SDT recognises the most significant stimulus to (mainly non-professional) sport participation is intrinsic (Deci & Ryan 1985, Frederick & Ryan, 1995) and that people are motivated to master their social surroundings. It proposes that the psychological needs of autonomy drive behaviour (it is your choice, you make decisions), relatedness (you belong, it is relevant), and competence (you are effective, the excitement of the challenge.) (Edmunds, Ntoumanis, Duda, 2007).
Social Changes and the transfer of power
Changes in western society over the past four or five decades have been significant with possibly the most rapid changes coming in the late 1950s and 1960s. Back then, the major socialising agencies – family, educational, legal, religious, and political institutions, etc. – were hierarchal and based on a strong authoritative foundation (Lombardo, 1999). Coaches and coaching reflected the norms of the time, as did the next generation of coaches who invariably based their behaviour and philosophy on the way they were taught: questioning and challenging authority was not part of their coaching practice.
However, the athletes/teams they were coaching lived by different rules. Athletes who grew up in the 1970s and 80s had freedom undreamed of by their parents, made major decisions for themselves, accepted responsibility for their actions and expected leaders (coaches) to justify and prove themselves.
Many authorities including Lombardo (1999) and Martens (2004) who talk about command style coaching being less effective with today's athletes argue coach behaviour has resisted societal changes and is out of step with 21st-century expectations. Perhaps in the current climate of professional sport (big money, ratings-driven TV, more sports professional) with its coaching to win (coach centred or professional models) overriding coaching for personal development (athlete-centred or humanistic models), a case can be made for some areas of coaching still being as prescriptive as ever. But generally, it is acknowledged that coaching attitudes have changed. However, societal changes did not drive changes in coaching attitudes but certainly influenced them and at the very least and allowed them to happen.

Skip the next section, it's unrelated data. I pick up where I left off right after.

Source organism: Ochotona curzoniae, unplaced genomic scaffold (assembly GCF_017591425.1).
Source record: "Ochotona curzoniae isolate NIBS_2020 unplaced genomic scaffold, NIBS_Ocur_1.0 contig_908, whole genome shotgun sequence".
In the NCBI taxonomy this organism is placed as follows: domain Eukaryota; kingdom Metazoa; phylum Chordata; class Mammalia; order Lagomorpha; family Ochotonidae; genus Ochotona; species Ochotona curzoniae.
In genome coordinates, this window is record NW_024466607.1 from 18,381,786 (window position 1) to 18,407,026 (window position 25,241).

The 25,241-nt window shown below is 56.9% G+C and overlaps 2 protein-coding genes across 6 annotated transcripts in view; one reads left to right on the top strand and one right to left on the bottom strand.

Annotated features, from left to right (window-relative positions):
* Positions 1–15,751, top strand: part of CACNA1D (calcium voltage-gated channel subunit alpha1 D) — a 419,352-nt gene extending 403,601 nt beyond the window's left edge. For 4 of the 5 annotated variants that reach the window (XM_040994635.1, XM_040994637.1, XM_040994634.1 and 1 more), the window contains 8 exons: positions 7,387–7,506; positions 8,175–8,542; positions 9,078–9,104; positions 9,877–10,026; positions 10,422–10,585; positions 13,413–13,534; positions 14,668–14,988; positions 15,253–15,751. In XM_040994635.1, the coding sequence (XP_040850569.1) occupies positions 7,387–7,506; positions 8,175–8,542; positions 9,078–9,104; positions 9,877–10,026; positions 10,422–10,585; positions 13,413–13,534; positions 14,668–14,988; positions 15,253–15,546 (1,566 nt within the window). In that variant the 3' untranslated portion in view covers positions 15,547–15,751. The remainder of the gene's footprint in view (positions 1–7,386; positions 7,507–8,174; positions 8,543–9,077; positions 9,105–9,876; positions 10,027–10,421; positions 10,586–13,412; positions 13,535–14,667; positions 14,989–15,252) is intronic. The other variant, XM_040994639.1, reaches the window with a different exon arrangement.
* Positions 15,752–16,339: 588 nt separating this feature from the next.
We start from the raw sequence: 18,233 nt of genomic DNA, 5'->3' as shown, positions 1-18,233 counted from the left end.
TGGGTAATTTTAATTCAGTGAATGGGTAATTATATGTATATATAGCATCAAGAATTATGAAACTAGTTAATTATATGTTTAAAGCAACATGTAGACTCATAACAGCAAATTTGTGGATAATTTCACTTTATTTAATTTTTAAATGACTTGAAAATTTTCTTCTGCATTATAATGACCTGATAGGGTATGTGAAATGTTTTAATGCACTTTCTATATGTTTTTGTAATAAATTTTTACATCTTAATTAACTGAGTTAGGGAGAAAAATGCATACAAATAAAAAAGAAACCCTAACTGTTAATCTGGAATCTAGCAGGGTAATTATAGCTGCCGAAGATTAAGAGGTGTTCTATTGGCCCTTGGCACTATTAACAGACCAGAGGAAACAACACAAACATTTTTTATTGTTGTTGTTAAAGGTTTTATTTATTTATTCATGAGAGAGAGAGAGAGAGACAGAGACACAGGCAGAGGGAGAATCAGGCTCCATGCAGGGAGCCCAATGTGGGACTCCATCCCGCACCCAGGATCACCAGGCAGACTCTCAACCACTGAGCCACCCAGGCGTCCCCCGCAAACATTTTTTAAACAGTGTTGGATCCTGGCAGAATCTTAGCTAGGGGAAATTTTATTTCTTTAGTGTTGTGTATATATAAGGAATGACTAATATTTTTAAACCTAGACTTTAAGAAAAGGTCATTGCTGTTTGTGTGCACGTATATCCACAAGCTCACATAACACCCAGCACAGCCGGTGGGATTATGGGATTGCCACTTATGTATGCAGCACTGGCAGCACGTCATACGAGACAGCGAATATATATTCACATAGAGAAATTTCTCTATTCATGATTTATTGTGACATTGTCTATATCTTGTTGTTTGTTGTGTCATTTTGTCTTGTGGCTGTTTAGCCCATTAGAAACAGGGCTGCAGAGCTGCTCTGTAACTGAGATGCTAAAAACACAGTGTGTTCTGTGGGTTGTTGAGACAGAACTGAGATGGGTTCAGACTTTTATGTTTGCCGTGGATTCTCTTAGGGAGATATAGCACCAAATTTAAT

Power to the athlete
Coaching is an interaction of power. Paul Potrac (Jones, Armour, Potrac (2004) argues that power is central to the coaching process - power is a feature of social interaction and social interaction lies at the heart of the coaching process.; Traditional coaching models (terms include prescriptive, command, autocratic, fear-based) had the power predominantly with the coach. But power was not coach-owned. Athletes, even with the most prescriptive coach, always had the power to opt-out. What we have seen over the past two generations is a shift in power from coach dominated to power-sharing. This has necessitated an attitudinal shift from power to leadership, from directing to cooperating, from a dictatorship to a collective. Martens (2004) sums it up well: "Leadership is the wise use of power, and power is gained through active leadership."
Psychological – the rise of athlete-centred philosophies
The shift from coach power to athlete power would not have been possible without the changes in society and the development of new motivational theories referred to above. There is no firm evidence to indicate who originated the movement away from coach centred to athlete-centred coaching but Rod Thorpe and David Bunker (1982, 1989), Bennett Lombardo (1987, 1999) with his humanistic model of coaching, Rainer Martens who talked about "athletes first, winning second", (1981, 2004) and John Lyle (1986, 1999) have all been highly influential with possibly the work of Lynn Kidman (2001, 2005) having the greatest impact in recent years.